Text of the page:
Urine is softening hooves. Help?
 
 

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Urine is softening hooves. Help?

This is a discussion on Urine is softening hooves. Help? within the Hoof Care forums, part of the Horse Health category
  • Equine hoof urine
  • Horse bladder build up

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    08-06-2012, 04:41 PM
  #1
Yearling
Urine is softening hooves. Help?

Because I'm laid up at home, my DH met the farrier for his regularly scheduled appt. We have a somewhat unique problem and I know NOTHING about this and could use help.

Last Spring our 20 yr. Old OTTB developed Johnson Grass Poisoning and it paralyzed his bladder. It's stopped progressing and he isn't in pain, (the vet assures me he can't feel anything from his bladder) but he constantly dribbles, streams and drips urine. He cannot voluntarily pee, but when his bladder is full, it leaks out....which is almost all the time.

As you can imagine, it's a management problem keeping his lower legs urine free. We're constantly hosing him down, drying and coating with vaseline, desitin or anything else that will protect his skin. Meanwhile, our farrier told my DH that the urine is making his back hooves soft! What to do??? Usually we use hoof treatments to keep them from getting dry.
So what do you do to keep them from getting too soft?

Our vet has told us that it's just a matter of time. A sludge will build up in his bladder, he will begin to get bladder infections, and then we will put him down. For some reason, I never thought about the danger to his hind feet! He's a grand old guy and he's had a great life. I want him to be comfortable for as long as he can be kept comfortable. Any help would be appreciated. This is a new problem for me.

(There was Johnson grass in the hay our BO fed at the end of the winter.
Out of 23 horses, DB was the only one affected. )
     
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    08-06-2012, 04:50 PM
  #2
Trained
Urine and feces both (more so feces than urine) have been shown to deteriorate hoof tissues. The only thing I can think of is can you get him onto hard dry ground 24/7?? Is there lingering poo in his field? Can you get rid of all of that (bobcat or other) or at least where he stands mostly?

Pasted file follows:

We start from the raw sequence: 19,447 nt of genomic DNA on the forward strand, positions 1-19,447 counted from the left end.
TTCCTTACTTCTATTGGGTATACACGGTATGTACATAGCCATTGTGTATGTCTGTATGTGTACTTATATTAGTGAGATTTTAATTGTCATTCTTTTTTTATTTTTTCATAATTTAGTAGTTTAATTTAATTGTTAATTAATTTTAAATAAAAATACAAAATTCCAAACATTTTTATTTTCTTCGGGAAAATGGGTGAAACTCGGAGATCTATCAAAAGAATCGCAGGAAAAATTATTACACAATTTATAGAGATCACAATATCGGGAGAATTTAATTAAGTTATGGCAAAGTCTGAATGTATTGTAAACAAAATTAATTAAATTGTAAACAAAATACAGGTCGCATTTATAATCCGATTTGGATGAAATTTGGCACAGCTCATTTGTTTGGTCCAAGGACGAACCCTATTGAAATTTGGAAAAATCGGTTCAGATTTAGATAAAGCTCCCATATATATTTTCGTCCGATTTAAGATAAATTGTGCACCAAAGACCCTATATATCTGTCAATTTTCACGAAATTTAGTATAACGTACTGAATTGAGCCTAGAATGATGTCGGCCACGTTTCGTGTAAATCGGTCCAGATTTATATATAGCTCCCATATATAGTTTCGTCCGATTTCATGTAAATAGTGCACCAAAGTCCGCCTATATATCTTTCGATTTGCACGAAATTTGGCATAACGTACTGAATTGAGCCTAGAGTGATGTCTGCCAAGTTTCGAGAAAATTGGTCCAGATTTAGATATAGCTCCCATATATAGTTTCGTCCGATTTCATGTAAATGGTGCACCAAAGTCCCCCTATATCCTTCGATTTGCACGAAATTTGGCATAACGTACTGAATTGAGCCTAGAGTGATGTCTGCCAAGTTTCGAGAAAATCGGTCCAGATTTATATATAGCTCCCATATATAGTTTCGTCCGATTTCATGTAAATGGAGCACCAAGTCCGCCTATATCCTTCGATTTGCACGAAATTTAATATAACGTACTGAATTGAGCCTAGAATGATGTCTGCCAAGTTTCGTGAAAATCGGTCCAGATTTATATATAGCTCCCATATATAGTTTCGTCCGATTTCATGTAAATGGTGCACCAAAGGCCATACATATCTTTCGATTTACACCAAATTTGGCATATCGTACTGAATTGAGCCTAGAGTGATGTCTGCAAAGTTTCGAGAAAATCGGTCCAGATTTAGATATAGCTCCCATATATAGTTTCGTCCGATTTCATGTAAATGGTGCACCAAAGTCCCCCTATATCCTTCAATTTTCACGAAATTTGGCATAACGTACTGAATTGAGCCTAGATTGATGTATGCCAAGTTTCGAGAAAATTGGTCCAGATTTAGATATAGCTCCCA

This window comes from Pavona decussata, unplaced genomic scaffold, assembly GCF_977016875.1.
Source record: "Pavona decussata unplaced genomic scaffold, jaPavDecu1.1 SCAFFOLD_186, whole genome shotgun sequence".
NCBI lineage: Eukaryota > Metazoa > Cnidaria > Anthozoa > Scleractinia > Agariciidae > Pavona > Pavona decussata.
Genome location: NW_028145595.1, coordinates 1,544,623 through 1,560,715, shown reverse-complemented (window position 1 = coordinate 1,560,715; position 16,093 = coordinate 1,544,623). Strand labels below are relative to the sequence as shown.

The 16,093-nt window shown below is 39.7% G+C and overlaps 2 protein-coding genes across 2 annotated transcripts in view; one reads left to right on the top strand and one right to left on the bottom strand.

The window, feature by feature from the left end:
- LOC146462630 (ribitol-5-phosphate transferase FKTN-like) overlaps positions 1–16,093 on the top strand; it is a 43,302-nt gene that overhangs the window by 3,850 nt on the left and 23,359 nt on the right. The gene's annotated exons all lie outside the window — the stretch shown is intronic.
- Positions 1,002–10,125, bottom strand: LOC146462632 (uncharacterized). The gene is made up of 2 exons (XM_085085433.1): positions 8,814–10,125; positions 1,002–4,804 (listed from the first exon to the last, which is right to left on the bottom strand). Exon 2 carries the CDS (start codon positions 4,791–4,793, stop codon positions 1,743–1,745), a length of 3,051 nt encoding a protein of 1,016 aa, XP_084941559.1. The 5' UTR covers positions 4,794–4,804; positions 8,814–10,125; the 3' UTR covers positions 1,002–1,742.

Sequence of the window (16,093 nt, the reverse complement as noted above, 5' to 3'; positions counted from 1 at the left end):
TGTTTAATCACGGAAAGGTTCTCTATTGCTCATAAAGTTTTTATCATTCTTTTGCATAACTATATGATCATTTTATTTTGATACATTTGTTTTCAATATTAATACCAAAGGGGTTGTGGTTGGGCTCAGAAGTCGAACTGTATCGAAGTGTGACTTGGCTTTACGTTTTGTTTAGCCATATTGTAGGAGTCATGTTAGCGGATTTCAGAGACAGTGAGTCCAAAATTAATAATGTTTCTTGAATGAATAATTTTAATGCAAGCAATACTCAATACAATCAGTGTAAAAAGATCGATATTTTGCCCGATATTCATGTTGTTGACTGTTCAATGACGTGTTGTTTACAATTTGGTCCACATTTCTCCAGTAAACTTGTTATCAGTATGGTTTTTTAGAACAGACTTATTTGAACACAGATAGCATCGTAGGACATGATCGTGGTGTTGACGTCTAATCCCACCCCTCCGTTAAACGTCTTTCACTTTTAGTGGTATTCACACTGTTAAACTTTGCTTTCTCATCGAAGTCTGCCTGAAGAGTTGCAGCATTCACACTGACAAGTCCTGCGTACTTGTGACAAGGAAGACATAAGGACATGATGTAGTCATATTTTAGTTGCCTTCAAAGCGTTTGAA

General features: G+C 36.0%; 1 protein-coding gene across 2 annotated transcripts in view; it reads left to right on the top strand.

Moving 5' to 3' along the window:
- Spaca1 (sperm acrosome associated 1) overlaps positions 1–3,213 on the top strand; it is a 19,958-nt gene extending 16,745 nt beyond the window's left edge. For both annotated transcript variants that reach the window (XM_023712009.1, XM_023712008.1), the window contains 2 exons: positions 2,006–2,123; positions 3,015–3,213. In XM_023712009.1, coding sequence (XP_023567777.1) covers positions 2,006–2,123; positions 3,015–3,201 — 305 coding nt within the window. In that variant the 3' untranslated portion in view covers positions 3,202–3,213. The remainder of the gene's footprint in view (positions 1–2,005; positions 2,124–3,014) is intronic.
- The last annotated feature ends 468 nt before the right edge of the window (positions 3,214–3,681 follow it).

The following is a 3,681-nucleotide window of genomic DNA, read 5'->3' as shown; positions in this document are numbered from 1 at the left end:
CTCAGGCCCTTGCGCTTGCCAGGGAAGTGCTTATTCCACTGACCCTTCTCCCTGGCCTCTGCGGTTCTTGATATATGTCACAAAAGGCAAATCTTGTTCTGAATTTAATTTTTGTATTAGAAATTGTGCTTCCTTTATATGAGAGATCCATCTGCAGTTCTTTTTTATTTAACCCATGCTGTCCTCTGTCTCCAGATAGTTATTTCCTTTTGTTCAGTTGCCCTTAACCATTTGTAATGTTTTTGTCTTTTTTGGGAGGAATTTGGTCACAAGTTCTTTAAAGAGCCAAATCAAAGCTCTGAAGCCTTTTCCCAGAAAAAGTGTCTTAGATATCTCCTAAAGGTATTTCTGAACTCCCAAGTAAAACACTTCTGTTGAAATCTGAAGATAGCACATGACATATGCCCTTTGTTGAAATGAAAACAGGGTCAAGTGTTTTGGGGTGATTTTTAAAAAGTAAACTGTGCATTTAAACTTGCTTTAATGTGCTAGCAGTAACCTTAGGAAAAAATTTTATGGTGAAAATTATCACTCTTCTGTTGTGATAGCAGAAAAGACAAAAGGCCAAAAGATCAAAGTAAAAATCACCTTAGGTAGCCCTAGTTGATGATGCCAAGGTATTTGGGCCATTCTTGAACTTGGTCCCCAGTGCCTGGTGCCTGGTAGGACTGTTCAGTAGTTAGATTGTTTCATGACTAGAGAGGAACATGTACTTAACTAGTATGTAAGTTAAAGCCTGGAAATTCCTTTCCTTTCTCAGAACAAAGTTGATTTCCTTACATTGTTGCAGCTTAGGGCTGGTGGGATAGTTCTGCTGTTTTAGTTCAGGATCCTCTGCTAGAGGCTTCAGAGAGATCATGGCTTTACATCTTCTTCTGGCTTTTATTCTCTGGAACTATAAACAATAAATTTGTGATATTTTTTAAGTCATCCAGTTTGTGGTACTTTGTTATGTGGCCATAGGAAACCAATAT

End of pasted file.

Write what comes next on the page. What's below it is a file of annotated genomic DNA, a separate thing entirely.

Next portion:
The only other thing is putting a coating on his hooves as well, like Vaseline, to keep them from having urine dripped on them?

Good luck!
     
    08-06-2012, 08:21 PM
  #3
Showing
HN, I'd suggest to ask your farrier about it as well. I remember using iodine solution to harden the hoofs (after the abscess) as well as pine tar when I had some cracking on wall. But I'm not sure either appropriate for you case.

Sorry about issues with the old boy! :(
     
    08-06-2012, 10:52 PM
  #4
Yearling
Thanks everyone. I hadn't thought about vaseline because I thought that might make them even softer. He's in a dry, 13 acre pasture with 2 other horses 24/7.

I was hoping someone here had some experience with this (not that I'd wish it on anyone else) but I'll speak with our farrier.

DB has been an absolutely wonderful, non-typical OTTB. Rock solid on the trails, unflappable, easy to deal with. He has a quarter horse brain in a thoroughbred's body. 20 really isn't old but this is really dragging him down.
     
    08-06-2012, 11:00 PM
  #5
Yearling
How often are you hosing him off? Try no hosing daily, only a wrung out washcloth in a bucket to clean his legs and not wetting the hoof at all.

Another idea is you also might put some rubber bell boots on his back feet with some sort of fleece/absorbant top if the dribble is very frequent. You would have to change and wash them every day but it would keep his feet from being dripped on.
     
    08-06-2012, 11:15 PM
  #6
Yearling
You could try a good hoof sealer/hardner like Keratex. If used regularly it may keep the urine from soaking into the hoof wall and sole.
     
    08-06-2012, 11:23 PM
  #7
Green Broke
I'd also put bell boots on him in the rear to keep the urine from hitting his feet.
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    08-08-2012, 04:18 AM
  #8
Yearling
Thanks everyone. I don't know WHY I didn't think of keratex, we have used it in the past, just not in a long time. Bell boots is another good idea.
Thanks again. I really appreciate it.
     
    08-08-2012, 11:43 AM
  #9
Showing
When a friend's horse developed these symptoms he had a monolith the size of a grapefruit. Considering his age there was only one option.
     
    08-08-2012, 11:48 AM
  #10
Green Broke
Bell boots and keretex, I wouldnt use vasiline, I think that would make the problem worse.
HagonNag likes this.
     

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